There are 252 NCAA Division I college football teams, and most of those schools keep 85 players on the roster. There are around 170 Division II schools, and more in Division III and beyond. What that means, in practical terms, is that there are tens of thousands of college football players in the U.S., and most of them have no hope of becoming one of the 2,016 players who earn a spot in the NFL, either on an active roster or on a practice squad.
Myke Tavarres beat those odds. He played college ball at the University of the Incarnate Word in San Antonio, a football program with traditions that date all the way back to 2009 as an independent Division II program. The school moved to Division I in 2013, and joined the Southland Conference—home to universities like Abilene Christian, Houston Baptist, and Sam Houston State—a year later. Players at programs like University of the Incarnate Word are not frequently tapped to go to the NFL, and in its seven football seasons, the university has not produced an NFL draft pick. (Abilene Christian, meanwhile, has been a surprisingly robust source of quality NFL starters over the past decade.)
Tavarres is one of two former Incarnate Word players who found himself signed as an undrafted free agent. He was brought on to play linebacker for the Philadelphia Eagles during training camp, and Tavarres impressed his coaches early on, prompting defensive coordinator Jim Schwartz to single him out in May: “I never thought I’d use the words ‘Incarnate Word’ during a press conference,” the coach laughed when talking about the player. (The other player, Cole Wick, is a tight end for the Detroit Lions, and had an impressive camp and preseason himself.) Tavarres is in the mix for a roster spot on the Eagles, and as a promising young player with a lot of upside, he’d be likely to earn a practice squad slot if he doesn’t end up making the 53-man roster.
All of that makes the last 48 hours or so of Tavarres’s career interesting. Last weekend, San Francisco 49ers quarterback Colin Kaepernick sat during the national anthem to protest the way black Americans are treated by police. In the aftermath, coaches are falling all over themselves to condemn Kaepernick, and other NFL players are getting some “support the troops” cred for disagreeing with his decision. Tavarres, however, declared on Monday morning that he would also be sitting during the anthem at his next game.
“Oh, I thought about it. Believe me, I definitely thought about it,” Tavarres said of sitting Saturday night. “And usually I’m front and center on the line with the rest of the guys, and that’s since pre-K all the way up. Saturday’s game, I stepped back, I was in the background, and it didn’t feel right to me at all, and so I will be taking a stand—or sitting down—for the fourth game.”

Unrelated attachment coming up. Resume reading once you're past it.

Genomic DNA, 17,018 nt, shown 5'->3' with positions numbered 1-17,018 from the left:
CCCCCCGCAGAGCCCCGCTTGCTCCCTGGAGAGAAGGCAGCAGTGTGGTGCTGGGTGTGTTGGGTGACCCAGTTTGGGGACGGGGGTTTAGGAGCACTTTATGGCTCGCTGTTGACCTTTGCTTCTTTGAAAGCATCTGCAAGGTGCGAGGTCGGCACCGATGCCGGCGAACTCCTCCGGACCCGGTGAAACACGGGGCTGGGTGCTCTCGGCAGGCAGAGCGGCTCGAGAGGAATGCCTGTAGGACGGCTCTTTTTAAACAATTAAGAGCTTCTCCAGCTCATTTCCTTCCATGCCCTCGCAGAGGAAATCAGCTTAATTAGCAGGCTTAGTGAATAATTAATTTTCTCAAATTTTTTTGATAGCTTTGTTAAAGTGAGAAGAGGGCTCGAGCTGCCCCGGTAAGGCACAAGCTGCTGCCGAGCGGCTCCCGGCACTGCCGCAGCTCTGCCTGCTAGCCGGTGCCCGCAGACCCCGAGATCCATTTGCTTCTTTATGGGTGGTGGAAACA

Kaepernick’s decision has been controversial, but he is in a unique position: He’s already received a lucrative second contract, and he’s been on the outs with his team since his former head coach, Jim Harbaugh, left before the 2015 season. (Harbaugh, for his part, told reporters that he “doesn’t respect” Kaepernick’s decision to sit.) This year, after new coach Chip Kelly was brought onboard, Kaepernick sought a trade, which was not accommodated.
Kaepernick, in other words, has a lot less to lose than an un-drafted rookie free agent hoping to make an NFL roster. If Kaepernick is done, he’s done after five seasons and a Super Bowl appearance. Someone like Tavarres, meanwhile, faces much higher stakes. If you piss off coaches when you’re just starting out, and when nobody has invested more than a few thousand dollars in your career, it’s likely no one will even learn just how good you can be.
That could explain why, a few hours after telling ESPN about his decision to sit during the anthem, Tavarres changed his mind. He issued the following statement via his agent on Monday afternoon:
I want to apologize for the distraction I’ve become to all of Eagle Nation. I feel passionate about racial issues going on in our country and I thought that sitting during the National Anthem would bring more awareness to this issue and encourage more constructive discussion to find solutions, but I feel I only made things worse. I want to make change in this world, but sitting down during the national anthem just isn’t the best way to do it. With that being said, I do plan on finding a better way. I’m young and I still have a lot to learn about saying and doing the right thing. For now, I will stay focused on football; but I will definitely look for opportunities to do what I can to prevent injustices. I am so blessed to be an American and I just feel a responsibility to do what I can to make things better.
It’s a good statement from Tavarres, and one that doesn’t back down from the conviction behind his initial comments. It does, however, acknowledge the reality of his situation. It also shows that once Kaepernick used football and the national anthem to bring attention to the issues he’s passionate about, a player like Tavarres doing that in the same way has much less of an impact. Tavarres sounds like an interesting guy, and one who wears his convictions on his sleeve; if you can carry forth with that kind of passion and get after the passer, coaches should be excited at the prospect of having you around.
Tavarres might have a good career ahead of him, and it’d be a shame of the lack of nuance that’s been chasing Kaepernick around the past few days hampered Tavarres’s chances. We don’t know what the future holds for the linebacker, but hopefully we get to see him earn it on the field.